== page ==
WICHITA FALLS, Tx (RNN Texoma) - When it comes to learning, everything is getting more advanced with new technology and hands-on learning.
Students at Midwestern State University will soon be able to compete with other universities in the country with the addition of the Gunn College of Health Sciences Center.
The university first started talking about a new building in 2014.
Blueprints came out over a year ago, and even though there were roadblocks in the way, construction is on time.
Kyle Owen, with facility services at MSU, has been working the details of the project.
"I am so glad we are getting to this point," said Owen. "Everyday, you want to see it go a little faster."
In 2015, the university got a grant from the state of Texas to build a new state-of-the-art facility for the growing number of health science majors coming to MSU.
Last November, Owen presented a problem to the board of regents.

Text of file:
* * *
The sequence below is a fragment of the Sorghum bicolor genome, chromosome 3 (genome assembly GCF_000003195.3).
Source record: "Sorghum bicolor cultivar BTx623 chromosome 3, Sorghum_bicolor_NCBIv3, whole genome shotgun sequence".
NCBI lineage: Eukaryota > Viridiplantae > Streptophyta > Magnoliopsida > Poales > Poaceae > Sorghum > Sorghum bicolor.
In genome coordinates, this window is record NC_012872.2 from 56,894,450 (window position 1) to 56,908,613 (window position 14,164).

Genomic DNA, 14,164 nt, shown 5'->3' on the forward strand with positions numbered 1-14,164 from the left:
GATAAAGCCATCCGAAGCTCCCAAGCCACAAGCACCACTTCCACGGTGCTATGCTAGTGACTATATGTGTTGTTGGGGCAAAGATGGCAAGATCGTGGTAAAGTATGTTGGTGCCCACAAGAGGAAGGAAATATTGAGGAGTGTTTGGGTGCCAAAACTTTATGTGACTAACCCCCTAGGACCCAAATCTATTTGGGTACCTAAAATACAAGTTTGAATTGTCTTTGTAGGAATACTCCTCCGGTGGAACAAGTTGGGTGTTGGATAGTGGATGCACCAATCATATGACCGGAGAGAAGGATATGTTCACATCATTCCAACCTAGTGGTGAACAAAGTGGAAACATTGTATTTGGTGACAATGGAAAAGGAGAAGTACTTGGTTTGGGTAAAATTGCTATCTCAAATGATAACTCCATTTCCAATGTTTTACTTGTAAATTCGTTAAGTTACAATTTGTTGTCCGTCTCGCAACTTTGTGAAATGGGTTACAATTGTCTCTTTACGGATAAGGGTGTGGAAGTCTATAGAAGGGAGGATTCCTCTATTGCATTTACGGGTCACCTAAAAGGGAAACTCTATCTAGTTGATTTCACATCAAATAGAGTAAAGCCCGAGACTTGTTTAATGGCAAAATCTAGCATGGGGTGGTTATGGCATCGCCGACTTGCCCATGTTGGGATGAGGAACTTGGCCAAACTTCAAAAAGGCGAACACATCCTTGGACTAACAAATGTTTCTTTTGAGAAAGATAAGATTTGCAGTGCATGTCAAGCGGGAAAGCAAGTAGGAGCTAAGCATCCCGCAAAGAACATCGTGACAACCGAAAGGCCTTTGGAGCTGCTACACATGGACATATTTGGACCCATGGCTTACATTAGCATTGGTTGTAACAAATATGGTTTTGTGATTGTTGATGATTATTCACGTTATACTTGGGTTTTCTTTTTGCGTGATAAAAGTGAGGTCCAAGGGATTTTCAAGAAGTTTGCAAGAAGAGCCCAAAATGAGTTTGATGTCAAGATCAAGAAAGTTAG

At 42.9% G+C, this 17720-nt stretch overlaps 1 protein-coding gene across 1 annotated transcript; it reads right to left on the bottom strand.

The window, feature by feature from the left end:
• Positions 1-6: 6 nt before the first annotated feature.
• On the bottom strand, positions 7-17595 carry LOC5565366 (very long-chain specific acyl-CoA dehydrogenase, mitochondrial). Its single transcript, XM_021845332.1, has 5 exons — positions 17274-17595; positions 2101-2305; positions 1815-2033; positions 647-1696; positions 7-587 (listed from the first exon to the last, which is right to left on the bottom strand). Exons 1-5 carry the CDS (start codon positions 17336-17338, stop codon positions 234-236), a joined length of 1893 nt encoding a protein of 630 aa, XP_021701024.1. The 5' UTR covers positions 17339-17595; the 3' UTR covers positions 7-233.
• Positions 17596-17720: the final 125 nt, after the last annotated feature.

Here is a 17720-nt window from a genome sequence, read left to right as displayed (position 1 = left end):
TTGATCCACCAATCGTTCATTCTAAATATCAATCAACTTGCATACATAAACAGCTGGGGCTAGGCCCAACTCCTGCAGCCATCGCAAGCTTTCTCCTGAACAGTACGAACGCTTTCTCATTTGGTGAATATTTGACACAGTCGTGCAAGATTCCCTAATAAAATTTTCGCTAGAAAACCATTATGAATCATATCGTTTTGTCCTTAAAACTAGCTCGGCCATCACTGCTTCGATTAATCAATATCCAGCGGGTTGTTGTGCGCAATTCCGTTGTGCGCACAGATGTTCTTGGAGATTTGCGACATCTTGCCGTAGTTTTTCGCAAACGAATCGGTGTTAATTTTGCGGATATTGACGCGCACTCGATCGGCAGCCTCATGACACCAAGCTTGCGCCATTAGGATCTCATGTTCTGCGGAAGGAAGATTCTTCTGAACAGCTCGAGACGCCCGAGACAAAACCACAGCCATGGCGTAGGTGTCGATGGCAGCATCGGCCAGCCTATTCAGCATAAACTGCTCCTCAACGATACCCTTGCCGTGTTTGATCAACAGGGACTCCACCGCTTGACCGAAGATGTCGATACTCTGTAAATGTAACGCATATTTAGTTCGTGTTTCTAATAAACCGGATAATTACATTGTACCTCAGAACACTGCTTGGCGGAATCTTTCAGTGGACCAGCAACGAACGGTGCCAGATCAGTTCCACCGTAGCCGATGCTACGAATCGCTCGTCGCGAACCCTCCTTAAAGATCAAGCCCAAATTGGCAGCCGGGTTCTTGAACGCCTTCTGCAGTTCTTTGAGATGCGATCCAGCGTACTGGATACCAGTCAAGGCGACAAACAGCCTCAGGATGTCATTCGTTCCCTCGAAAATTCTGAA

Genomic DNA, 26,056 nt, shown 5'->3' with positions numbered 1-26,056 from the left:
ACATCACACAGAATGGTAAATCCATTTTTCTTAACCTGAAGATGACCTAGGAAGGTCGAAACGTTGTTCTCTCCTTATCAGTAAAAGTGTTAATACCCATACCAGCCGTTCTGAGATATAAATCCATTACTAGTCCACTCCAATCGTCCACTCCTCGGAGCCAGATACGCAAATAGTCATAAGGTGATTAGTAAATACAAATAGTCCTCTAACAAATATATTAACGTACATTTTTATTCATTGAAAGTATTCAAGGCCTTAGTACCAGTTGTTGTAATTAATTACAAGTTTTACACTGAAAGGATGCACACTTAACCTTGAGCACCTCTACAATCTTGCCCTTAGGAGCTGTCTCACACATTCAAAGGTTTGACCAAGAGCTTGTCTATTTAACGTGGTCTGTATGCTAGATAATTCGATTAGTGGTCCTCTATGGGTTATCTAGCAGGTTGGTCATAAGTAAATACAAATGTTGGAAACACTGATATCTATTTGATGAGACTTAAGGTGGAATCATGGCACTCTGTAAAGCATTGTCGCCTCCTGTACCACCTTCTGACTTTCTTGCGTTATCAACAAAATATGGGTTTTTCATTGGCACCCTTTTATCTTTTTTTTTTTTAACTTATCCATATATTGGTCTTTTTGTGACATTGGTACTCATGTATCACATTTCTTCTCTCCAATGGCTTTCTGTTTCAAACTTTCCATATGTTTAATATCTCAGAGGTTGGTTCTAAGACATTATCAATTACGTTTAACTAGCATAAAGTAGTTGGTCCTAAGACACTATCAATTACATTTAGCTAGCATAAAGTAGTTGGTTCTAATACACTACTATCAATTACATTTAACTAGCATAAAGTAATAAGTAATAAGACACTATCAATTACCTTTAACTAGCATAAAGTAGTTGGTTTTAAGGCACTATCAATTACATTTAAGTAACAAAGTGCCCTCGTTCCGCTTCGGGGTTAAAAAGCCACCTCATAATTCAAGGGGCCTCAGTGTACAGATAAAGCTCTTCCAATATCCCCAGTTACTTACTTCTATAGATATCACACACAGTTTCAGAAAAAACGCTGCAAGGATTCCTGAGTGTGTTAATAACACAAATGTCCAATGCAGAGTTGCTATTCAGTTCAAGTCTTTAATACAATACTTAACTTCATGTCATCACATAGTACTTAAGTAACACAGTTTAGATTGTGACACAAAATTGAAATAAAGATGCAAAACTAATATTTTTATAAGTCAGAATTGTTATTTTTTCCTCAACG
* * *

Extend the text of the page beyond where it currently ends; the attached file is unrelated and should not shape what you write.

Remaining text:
The budget would need to be increased or they would have to cut back after the contract bids came back 25 percent higher than planned.
"We eventually got it where we needed to and added some other money to the pot to come up with the increased budget from 40 to 43 million," said Owen.
Minor changes to the inside of the building would also be made to fit the new budget, but the overall size and purpose stay the same.
The 82,000 square foot facility will hold most of the science classes with new the technology students will see when on the job.
"We will use cutting-edge technology so that we will be able to compete with all the other schools around the state of Texas," said Johnston.
The health sciences building will give more space for the growing number of health science students at Midwestern State.
It will also let students currently taking upper-level courses off campus back into the classroom.
Dr. James Johnston, Provost and Vice President of Academic Affairs, spent many years in the health science department and said the addition of the new facility is a step in the right direction.
"We needed this place, this building. It's a health sciences focus, but it's really an academic building for a campus," said Johnston.
Owen expects that the new center should be open and ready for classes by July 2019.